Daytona International Speedway denies media credentials to internet newspaper for July races

Draconian meaure follows reporting on

Headline Surfer videos / Highlights of the 2013 Daytona 500 where the internet newspaper did its best covering the signature race even though it was limited to the outer area of the Speedway's media center. Even when it came to interviewing racing personnel such as veteran announcer Ken Squier, Headline Surfer was forced to interview him next to the salad bar in a dining area outside the main center. For the first time in six racing seasons, Headline Surfer was given equal access earlier this year in its reporting of Speed Weeks and the Daytona 500. But on Saturday, it was informed by by the Speedway that its request for media credentials for the July races had been denied.

DAYTONA BEACH -- In an unprecedented move that infringes on first amendment rights, Daytona International Speedway has informed Headline Surfer that its request for media credentials for the July races culminating in the Coke Zero 400 under the lights, will not be honored.

The message was delivered by phone earlier in the day by Speedway chief spokesman Lenny Santiago, who accused the internet newspaper of "lying" in a March 11 news story published in, involving an update on two motorcyclists killed on the track during the previous Biketoberfest headlined, "Nothing new has been released in 5 months since two speed bikers were killed in a Team Hammer event at DIS."

"I know you have sent several emails asking about the media credentials, but we are not going to issue you those media credentials," Santiago said in a terse phone call.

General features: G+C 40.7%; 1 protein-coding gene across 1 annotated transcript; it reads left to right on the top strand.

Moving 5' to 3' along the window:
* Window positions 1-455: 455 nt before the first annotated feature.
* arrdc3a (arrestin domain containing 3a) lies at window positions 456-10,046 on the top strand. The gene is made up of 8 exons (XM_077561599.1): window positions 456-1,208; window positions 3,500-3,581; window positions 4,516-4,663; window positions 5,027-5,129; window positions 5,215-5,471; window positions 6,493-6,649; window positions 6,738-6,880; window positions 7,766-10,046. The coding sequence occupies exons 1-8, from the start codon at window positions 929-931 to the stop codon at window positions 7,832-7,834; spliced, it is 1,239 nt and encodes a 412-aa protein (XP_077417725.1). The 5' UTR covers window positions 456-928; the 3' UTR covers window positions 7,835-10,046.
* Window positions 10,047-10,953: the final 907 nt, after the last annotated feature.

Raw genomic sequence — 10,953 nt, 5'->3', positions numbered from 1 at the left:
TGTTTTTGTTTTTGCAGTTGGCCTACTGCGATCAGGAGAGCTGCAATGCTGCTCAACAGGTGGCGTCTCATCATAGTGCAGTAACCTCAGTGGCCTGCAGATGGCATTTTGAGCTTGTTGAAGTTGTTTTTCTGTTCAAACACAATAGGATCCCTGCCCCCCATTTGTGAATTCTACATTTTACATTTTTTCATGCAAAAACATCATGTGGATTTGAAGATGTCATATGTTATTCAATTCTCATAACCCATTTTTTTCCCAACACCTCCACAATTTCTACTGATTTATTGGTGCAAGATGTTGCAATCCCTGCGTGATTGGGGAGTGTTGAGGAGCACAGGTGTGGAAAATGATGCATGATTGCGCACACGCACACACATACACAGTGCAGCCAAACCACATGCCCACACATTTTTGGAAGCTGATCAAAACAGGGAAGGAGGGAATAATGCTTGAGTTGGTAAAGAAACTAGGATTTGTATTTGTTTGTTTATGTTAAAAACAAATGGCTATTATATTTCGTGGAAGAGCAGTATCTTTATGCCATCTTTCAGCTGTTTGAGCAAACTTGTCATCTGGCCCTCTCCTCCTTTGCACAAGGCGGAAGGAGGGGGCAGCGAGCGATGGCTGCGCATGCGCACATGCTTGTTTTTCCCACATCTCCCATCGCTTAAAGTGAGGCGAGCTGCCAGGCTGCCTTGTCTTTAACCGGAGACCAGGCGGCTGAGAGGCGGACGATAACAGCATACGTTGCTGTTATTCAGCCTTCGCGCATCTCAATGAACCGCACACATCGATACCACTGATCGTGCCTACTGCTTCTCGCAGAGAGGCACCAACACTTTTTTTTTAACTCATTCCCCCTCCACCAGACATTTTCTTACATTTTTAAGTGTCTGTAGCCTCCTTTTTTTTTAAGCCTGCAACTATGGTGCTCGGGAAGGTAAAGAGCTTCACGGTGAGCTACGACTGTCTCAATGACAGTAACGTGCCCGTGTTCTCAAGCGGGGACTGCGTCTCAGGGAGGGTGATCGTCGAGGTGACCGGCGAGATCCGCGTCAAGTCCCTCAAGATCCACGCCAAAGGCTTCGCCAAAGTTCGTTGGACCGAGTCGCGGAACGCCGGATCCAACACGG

Daytona International Speedway spokesman denies internet newspaper credentials / Headline Surfer®"I know you have sent several emails asking about the media credentials, but we are not going to issue you those media credentials," said Lenny Santiago, spokesman for Daytona Internatioinal Speedway in a terse phone call with Headline Surfer®.

Santiago also said he was 'irritated' Headline Surfer® had brought up a story during March's Bike Week regarding a double motorcycle fatality at the track the previous October, in which two racers were killed. To this day, nothing has been released by the Speedway as to how and why the riders were killed beyond the obvious 'it was an accident' along with self-serving adhering to safety standard-statements spun after such fatal wrecks. The polie department has said because it happened on Speedway property it doesn't investigate. When Dale Earnhardt, Sr. was killed in a last-lap crash in the 2001 Daytona 500, a homicide cop from the DBPD was kept at arm's length from investigating and later transferred to an overnight patrol shift. He also wasn't allowed to inspect the car, helmet or even attend the autopsy. 

The spokesman said he was misquoted as to when he answered questions about an incident on the track during the 2013 motorcycle rally in October where two racers were killed on the track. Santiago said what was attributed to him was accurate, but when it was allegedly said during Speed Weeks in February was a "lie."

"You were lying and I can't go for that," Santiago said. Headline Surfer said it didn't agree, but was willing to print a correction, to which he gave no response.Santiago was asked point blank "if this was such an egregious situation" why he didn't contact Headline Surfer three months ago, especially since in his job as the chief spokesman for the track he's well aware of media reports being posted in the major search engines.

State Sen. Dorothy Hukill pushed Speedway tax incentives & got big campaign bucks / Headline SurferHeadline Surfer graphic /
State Sen. Dorothy Hukill, who sponsored legislation initially reported to generate $60 million in tax rebates for Daytona International Speedway over 30 years ended up totalling $90 million. Gov. Scott has said he'll sign the legislation. Hukill was rewarded as far back as a year ago with $15,000 in campaign contributions from accounts affiliated with Lesa France Kennedy, CEO of International Speedway Corp. CEO, , umbrella company of Daytona International Speedway, and brotrher of NASCAR CEO Brian France.